But how? One approach would focus on undermining the dominant frameworks of thinking and talking that make the individualization of responsibility appear so natural and 'common sense.' Among other things, this means taking on 'IPAT.'
At first glance it would seem that advocates of a consumption angle on environmental degradation should naturally embrace IPAT (impact = population x affluence x technology). The 'formula' argues, after all, that one cannot make sense of, much less tackle, environmental problems unless one takes into account all three of the proximate causes of environmental degradation. Population growth, resource-intensive and highly polluting technologies, and affluence (that is, levels of consumption) together conspire to undermine critical ecological processes upon which human well-being depends. Focusing on one or two of these three factors, IPAT tells us, will ultimately disappoint.
IPAT is a powerful conceptual framework, and those who would argue the importance of including consumption in the environmental-degradation equation have not been reluctant to invoke it. They note, correctly so, that the 'A' in IPAT has for too long been neglected in environmental debates and policy action.16 However, although IPAT provides intellectual justification for positioning consumption center-stage, it also comes with an underlying set of assumptions - assumptions that reinforce an ineffectual Loraxian flight from politics.
A closer look at IPAT shows that the formula distributes widely all culpability for the environmental crisis [...]. Population size, consumption levels, and technology choice are all to blame. Responsibility for environmental degradation nicely splits, moreover, between the so-called developed and developing world: if only the developing world could get its population under control and the developed world could tame its overconsumption and each could adopt green technologies, then all would be well. Such a formulation is, on its face, eminently reasonable, which explains why IPAT stands as such a tempting platform from which advocates of a consumption perspective might press their case.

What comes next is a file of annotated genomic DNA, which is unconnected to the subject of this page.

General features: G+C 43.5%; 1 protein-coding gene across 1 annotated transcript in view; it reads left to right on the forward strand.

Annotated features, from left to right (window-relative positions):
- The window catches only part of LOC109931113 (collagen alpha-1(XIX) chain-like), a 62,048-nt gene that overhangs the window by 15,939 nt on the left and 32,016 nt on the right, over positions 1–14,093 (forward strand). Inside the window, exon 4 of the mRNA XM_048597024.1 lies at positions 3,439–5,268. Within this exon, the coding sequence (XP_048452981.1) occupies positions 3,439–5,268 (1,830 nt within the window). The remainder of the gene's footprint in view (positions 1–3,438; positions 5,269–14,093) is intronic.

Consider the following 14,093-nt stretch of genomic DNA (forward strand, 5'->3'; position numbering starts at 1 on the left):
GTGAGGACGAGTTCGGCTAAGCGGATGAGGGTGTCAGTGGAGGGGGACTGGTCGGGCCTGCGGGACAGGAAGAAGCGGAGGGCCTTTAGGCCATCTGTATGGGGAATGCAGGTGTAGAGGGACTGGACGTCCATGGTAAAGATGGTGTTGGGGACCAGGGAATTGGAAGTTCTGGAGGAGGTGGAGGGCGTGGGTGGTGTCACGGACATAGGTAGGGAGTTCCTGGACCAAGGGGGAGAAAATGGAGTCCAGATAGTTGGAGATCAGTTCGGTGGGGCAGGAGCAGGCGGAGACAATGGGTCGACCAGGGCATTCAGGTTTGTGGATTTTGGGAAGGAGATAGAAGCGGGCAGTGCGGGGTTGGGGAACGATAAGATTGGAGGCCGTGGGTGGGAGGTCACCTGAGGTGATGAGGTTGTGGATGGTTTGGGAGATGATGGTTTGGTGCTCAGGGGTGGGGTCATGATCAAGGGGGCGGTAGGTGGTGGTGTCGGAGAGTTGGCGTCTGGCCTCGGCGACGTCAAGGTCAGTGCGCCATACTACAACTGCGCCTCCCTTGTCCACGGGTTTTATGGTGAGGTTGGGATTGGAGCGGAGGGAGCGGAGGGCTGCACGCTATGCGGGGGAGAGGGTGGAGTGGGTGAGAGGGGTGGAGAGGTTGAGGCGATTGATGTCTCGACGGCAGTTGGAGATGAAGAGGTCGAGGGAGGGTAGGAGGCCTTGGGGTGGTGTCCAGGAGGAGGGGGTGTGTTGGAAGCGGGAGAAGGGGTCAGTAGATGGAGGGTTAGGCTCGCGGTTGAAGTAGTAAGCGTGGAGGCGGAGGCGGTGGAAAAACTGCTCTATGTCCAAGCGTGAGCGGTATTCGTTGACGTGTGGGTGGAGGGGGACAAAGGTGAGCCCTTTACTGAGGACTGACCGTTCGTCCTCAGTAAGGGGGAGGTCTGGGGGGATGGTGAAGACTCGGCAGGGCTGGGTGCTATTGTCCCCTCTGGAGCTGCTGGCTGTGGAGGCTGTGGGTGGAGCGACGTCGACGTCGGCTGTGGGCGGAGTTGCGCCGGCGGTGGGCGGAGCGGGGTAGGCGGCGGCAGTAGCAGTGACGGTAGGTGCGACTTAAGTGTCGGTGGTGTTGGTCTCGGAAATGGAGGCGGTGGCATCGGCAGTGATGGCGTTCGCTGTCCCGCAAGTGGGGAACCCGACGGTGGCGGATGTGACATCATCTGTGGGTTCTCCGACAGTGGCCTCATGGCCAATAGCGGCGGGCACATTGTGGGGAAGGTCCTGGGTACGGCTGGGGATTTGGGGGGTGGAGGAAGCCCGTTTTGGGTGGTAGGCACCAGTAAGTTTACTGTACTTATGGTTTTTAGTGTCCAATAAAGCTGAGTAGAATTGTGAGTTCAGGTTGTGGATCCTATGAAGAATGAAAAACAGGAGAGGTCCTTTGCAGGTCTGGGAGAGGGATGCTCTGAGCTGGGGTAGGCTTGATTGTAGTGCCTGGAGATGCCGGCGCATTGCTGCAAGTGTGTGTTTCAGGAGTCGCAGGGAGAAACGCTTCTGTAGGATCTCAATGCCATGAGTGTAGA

In practice, however, IPAT amplifies and privileges an 'everything is connected to everything else' biophysical, ecosystem-management understanding of environmental problems, one that obscures the exercise of power while systematically disempowering citizen actors. When everything is connected to everything else, knowing how or when or even why to intervene becomes difficult; such 'system complexity' seems to overwhelm any possibility of planned, coordinated, effective intervention.17 Additionally, there is not much room in IPAT's calculus for questions of agency, institutions, political power, or collective action.
[...] Proponents of a consumption angle on environmental degradation must cultivate alternatives to IPAT and conventional development models that focus on, rather than divert attention from, politically charged elements of commercial relations. Formulas like IPAT are handy in that they focus attention on key elements of a problem. In that spirit, then, I propose a variation: 'IWAC,' which is environmental Impact = quality of Work x meaningful consumption Alternatives x political Creativity. If ideas have power, and if acronyms package ideas, then alternative formulations like IWAC could prove useful in shaking the environmentally- C
inclined out of their slumber of individualization. And this could only a
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